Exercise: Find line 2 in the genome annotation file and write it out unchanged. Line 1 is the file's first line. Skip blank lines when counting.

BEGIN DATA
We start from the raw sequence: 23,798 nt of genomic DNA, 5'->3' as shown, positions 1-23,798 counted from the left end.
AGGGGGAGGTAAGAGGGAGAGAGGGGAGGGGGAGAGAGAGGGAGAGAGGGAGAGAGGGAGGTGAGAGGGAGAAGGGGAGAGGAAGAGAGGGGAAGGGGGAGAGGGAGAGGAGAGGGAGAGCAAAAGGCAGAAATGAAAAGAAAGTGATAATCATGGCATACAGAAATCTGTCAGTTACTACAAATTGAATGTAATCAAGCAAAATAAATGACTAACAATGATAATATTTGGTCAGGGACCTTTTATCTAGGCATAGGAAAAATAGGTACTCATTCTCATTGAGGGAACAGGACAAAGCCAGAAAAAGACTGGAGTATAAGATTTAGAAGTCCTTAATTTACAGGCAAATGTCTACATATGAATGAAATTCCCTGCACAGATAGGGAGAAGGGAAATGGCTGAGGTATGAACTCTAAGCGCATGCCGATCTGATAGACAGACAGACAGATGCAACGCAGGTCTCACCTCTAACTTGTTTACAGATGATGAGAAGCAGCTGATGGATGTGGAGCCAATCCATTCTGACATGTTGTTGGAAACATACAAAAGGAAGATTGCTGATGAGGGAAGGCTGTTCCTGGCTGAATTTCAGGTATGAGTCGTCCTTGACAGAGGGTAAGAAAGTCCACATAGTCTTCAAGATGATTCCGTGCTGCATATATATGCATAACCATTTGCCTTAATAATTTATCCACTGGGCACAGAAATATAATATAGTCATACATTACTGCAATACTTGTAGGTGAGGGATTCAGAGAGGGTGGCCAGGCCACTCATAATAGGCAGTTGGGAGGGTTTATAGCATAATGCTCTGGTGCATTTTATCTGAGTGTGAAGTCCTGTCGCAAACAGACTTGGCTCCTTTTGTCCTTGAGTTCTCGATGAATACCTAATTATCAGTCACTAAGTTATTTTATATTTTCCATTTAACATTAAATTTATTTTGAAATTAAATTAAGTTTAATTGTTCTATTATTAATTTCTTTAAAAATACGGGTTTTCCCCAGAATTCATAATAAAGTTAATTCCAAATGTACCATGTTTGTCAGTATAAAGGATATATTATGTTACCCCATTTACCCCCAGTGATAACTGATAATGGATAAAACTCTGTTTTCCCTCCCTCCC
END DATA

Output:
AGGGGGAGGTAAGAGGGAGAGAGGGGAGGGGGAGAGAGAGGGAGAGAGGGAGAGAGGGAGGTGAGAGGGAGAAGGGGAGAGGAAGAGAGGGGAAGGGGGAGAGGGAGAGGAGAGGGAGAGCAAAAGGCAGAAATGAAAAGAAAGTGATAATCATGGCATACAGAAATCTGTCAGTTACTACAAATTGAATGTAATCAAGCAAAATAAATGACTAACAATGATAATATTTGGTCAGGGACCTTTTATCTAGGCATAGGAAAAATAGGTACTCATTCTCATTGAGGGAACAGGACAAAGCCAGAAAAAGACTGGAGTATAAGATTTAGAAGTCCTTAATTTACAGGCAAATGTCTACATATGAATGAAATTCCCTGCACAGATAGGGAGAAGGGAAATGGCTGAGGTATGAACTCTAAGCGCATGCCGATCTGATAGACAGACAGACAGATGCAACGCAGGTCTCACCTCTAACTTGTTTACAGATGATGAGAAGCAGCTGATGGATGTGGAGCCAATCCATTCTGACATGTTGTTGGAAACATACAAAAGGAAGATTGCTGATGAGGGAAGGCTGTTCCTGGCTGAATTTCAGGTATGAGTCGTCCTTGACAGAGGGTAAGAAAGTCCACATAGTCTTCAAGATGATTCCGTGCTGCATATATATGCATAACCATTTGCCTTAATAATTTATCCACTGGGCACAGAAATATAATATAGTCATACATTACTGCAATACTTGTAGGTGAGGGATTCAGAGAGGGTGGCCAGGCCACTCATAATAGGCAGTTGGGAGGGTTTATAGCATAATGCTCTGGTGCATTTTATCTGAGTGTGAAGTCCTGTCGCAAACAGACTTGGCTCCTTTTGTCCTTGAGTTCTCGATGAATACCTAATTATCAGTCACTAAGTTATTTTATATTTTCCATTTAACATTAAATTTATTTTGAAATTAAATTAAGTTTAATTGTTCTATTATTAATTTCTTTAAAAATACGGGTTTTCCCCAGAATTCATAATAAAGTTAATTCCAAATGTACCATGTTTGTCAGTATAAAGGATATATTATGTTACCCCATTTACCCCCAGTGATAACTGATAATGGATAAAACTCTGTTTTCCCTCCCTCCC